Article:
I will listen to more I am sure as there have been so many interesting authors involved, but so far I have enjoyed Ian Rankin, who I always to love to hear, talking about his next Rebus book A Song for the Dark Times (definitely going on the to-read list!); Val McDermid and Jo Sharp discussing their collaborative collection of essays Imagine A Country, contributed to by some of Scotland’s most prominent voices; and Bernardine Everisto talking to Nicola Sturgeon about Girl, Woman, Other, which I enjoyed reading so much earlier in the summer. I always think it’s such a privilege to hear writers speak about their work and it was wonderful to be able to listen to some amazing people I admire so much talking so passionately about books and the world we’re living in today, all from the comfort of home!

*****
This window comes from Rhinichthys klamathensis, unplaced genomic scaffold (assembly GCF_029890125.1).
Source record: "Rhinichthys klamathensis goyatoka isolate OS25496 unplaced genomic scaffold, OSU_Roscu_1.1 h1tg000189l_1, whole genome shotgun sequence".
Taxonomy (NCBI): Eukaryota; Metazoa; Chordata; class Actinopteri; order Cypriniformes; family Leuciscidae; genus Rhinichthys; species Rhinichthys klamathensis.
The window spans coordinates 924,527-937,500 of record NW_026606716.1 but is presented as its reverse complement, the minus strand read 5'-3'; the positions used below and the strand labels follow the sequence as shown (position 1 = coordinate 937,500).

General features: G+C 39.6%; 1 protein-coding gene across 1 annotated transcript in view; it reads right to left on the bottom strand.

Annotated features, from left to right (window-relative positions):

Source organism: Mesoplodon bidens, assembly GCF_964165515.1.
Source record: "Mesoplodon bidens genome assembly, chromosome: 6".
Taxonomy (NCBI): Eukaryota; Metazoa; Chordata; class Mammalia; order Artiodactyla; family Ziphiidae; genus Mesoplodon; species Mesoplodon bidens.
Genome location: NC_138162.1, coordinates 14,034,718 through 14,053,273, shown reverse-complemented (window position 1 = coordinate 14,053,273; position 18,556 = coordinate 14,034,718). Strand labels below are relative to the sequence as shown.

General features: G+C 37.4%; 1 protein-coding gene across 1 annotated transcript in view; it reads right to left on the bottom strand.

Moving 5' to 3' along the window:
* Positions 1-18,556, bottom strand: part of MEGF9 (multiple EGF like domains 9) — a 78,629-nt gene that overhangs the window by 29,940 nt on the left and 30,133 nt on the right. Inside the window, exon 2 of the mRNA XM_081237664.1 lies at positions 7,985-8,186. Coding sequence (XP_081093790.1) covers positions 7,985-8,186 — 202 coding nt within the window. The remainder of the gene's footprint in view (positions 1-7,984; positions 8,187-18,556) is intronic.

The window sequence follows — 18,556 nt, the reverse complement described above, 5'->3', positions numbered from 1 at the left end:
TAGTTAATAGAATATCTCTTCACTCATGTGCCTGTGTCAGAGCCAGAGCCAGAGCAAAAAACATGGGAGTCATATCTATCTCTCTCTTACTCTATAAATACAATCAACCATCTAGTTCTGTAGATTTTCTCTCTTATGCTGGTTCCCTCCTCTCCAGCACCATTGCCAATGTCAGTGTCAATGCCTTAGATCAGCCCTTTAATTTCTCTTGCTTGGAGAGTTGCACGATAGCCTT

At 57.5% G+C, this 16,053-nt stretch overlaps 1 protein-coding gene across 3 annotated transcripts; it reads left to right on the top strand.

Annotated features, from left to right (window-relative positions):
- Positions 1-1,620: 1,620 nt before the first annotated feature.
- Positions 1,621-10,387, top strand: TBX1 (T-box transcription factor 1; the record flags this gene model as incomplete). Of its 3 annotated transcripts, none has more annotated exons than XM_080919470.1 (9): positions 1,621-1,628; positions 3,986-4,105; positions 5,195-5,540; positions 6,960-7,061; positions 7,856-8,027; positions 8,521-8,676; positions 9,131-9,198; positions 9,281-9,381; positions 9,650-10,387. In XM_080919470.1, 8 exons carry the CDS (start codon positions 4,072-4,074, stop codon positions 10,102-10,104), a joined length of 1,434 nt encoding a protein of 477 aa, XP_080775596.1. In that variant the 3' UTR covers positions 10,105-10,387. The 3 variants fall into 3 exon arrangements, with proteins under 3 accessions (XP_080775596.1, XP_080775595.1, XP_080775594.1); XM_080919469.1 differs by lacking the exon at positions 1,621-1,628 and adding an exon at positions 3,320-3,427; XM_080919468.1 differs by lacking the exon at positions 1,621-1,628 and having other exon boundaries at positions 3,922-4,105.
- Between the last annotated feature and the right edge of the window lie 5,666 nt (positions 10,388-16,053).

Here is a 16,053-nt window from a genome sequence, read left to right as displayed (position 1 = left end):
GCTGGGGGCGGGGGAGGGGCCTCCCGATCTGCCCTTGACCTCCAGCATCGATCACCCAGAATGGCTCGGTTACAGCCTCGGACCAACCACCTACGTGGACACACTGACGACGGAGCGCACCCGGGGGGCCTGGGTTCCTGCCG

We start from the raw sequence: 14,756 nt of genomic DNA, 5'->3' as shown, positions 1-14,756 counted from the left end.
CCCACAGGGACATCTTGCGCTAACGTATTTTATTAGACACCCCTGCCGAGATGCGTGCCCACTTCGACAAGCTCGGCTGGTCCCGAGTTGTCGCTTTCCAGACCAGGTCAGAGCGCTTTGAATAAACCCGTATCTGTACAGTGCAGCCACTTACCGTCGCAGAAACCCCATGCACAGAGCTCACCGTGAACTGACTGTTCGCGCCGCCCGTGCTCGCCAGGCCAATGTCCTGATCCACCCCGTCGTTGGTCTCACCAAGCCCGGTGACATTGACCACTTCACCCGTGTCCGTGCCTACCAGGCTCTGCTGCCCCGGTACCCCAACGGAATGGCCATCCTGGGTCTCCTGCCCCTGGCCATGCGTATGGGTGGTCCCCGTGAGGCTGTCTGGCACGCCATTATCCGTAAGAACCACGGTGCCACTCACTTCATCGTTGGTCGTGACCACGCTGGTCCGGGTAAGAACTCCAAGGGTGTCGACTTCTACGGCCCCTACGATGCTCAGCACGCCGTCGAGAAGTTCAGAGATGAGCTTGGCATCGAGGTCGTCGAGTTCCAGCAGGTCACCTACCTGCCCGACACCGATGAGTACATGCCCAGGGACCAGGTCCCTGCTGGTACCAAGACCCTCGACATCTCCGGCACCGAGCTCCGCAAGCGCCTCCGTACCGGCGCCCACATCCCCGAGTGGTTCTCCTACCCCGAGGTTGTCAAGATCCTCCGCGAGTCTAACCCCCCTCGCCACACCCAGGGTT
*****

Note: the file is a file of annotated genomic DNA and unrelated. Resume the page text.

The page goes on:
Have really enjoyed reading this month and as we move into September, my very favourite season upon us of autumn leaves and cosy nights in, I’m so looking forward to my next reads. Have a lovely week all. Xx
The last few weeks have been very focused on trying to get Charmer more comfortable and get a handle on his arthritis again, and have been a bit of a rollercoaster of steps forwards and back – but we’ve just been taking it one day at a time, making breakfast and dinner a cocktail of supplements, using his new magnetic bands and trying everything we can – and I’m now very, very hopeful that we’re getting some real progress!
After starting on a new supplement Nutraquin+ at the vet’s advice a few weeks back, in addition to his usual Danilon at a slightly increased dose, and going back on turmeric back then too which he had been on in the winter last year; in the last week or so we’ve also started No Bute at a recommendation from a friend and also switched the turmeric to Turmeraid, with added black pepper, at another’s recommendation – all of which seem to be contributing to a comfier boy.